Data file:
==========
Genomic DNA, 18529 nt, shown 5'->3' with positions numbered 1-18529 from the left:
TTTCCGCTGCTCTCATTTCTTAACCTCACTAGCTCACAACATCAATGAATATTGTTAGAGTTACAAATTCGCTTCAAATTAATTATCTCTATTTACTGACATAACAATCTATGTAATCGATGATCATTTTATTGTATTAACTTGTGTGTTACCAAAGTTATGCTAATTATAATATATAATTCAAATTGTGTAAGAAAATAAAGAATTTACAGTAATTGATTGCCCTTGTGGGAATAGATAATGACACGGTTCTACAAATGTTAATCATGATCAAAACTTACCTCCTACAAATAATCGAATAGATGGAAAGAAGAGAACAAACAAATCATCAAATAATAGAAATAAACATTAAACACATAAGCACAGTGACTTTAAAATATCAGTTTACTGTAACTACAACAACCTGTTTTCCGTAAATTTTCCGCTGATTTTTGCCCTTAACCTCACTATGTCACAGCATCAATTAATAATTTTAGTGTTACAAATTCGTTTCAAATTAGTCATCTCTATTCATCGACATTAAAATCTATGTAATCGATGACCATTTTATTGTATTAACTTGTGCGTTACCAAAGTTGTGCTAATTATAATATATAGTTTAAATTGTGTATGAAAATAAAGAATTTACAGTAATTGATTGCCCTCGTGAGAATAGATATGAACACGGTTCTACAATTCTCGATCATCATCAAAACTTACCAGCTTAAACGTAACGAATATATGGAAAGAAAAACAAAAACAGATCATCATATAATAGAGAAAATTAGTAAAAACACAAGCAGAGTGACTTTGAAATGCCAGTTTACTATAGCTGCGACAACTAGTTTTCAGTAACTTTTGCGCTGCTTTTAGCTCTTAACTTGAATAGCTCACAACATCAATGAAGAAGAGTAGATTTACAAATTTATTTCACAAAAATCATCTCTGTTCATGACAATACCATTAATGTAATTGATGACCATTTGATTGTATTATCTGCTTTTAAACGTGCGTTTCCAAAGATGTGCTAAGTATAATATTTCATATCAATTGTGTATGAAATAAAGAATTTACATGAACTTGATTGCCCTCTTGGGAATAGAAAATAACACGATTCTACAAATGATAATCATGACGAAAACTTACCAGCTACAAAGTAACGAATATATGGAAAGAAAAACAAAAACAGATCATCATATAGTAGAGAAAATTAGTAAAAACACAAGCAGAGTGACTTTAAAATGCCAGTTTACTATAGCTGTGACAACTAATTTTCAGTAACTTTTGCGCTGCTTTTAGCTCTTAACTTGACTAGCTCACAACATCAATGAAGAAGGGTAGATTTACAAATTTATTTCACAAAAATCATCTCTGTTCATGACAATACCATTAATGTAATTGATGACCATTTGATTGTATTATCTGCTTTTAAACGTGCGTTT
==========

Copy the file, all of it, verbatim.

Genomic DNA, 18529 nt, shown 5'->3' with positions numbered 1-18529 from the left:
TTTCCGCTGCTCTCATTTCTTAACCTCACTAGCTCACAACATCAATGAATATTGTTAGAGTTACAAATTCGCTTCAAATTAATTATCTCTATTTACTGACATAACAATCTATGTAATCGATGATCATTTTATTGTATTAACTTGTGTGTTACCAAAGTTATGCTAATTATAATATATAATTCAAATTGTGTAAGAAAATAAAGAATTTACAGTAATTGATTGCCCTTGTGGGAATAGATAATGACACGGTTCTACAAATGTTAATCATGATCAAAACTTACCTCCTACAAATAATCGAATAGATGGAAAGAAGAGAACAAACAAATCATCAAATAATAGAAATAAACATTAAACACATAAGCACAGTGACTTTAAAATATCAGTTTACTGTAACTACAACAACCTGTTTTCCGTAAATTTTCCGCTGATTTTTGCCCTTAACCTCACTATGTCACAGCATCAATTAATAATTTTAGTGTTACAAATTCGTTTCAAATTAGTCATCTCTATTCATCGACATTAAAATCTATGTAATCGATGACCATTTTATTGTATTAACTTGTGCGTTACCAAAGTTGTGCTAATTATAATATATAGTTTAAATTGTGTATGAAAATAAAGAATTTACAGTAATTGATTGCCCTCGTGAGAATAGATATGAACACGGTTCTACAATTCTCGATCATCATCAAAACTTACCAGCTTAAACGTAACGAATATATGGAAAGAAAAACAAAAACAGATCATCATATAATAGAGAAAATTAGTAAAAACACAAGCAGAGTGACTTTGAAATGCCAGTTTACTATAGCTGCGACAACTAGTTTTCAGTAACTTTTGCGCTGCTTTTAGCTCTTAACTTGAATAGCTCACAACATCAATGAAGAAGAGTAGATTTACAAATTTATTTCACAAAAATCATCTCTGTTCATGACAATACCATTAATGTAATTGATGACCATTTGATTGTATTATCTGCTTTTAAACGTGCGTTTCCAAAGATGTGCTAAGTATAATATTTCATATCAATTGTGTATGAAATAAAGAATTTACATGAACTTGATTGCCCTCTTGGGAATAGAAAATAACACGATTCTACAAATGATAATCATGACGAAAACTTACCAGCTACAAAGTAACGAATATATGGAAAGAAAAACAAAAACAGATCATCATATAGTAGAGAAAATTAGTAAAAACACAAGCAGAGTGACTTTAAAATGCCAGTTTACTATAGCTGTGACAACTAATTTTCAGTAACTTTTGCGCTGCTTTTAGCTCTTAACTTGACTAGCTCACAACATCAATGAAGAAGGGTAGATTTACAAATTTATTTCACAAAAATCATCTCTGTTCATGACAATACCATTAATGTAATTGATGACCATTTGATTGTATTATCTGCTTTTAAACGTGCGTTT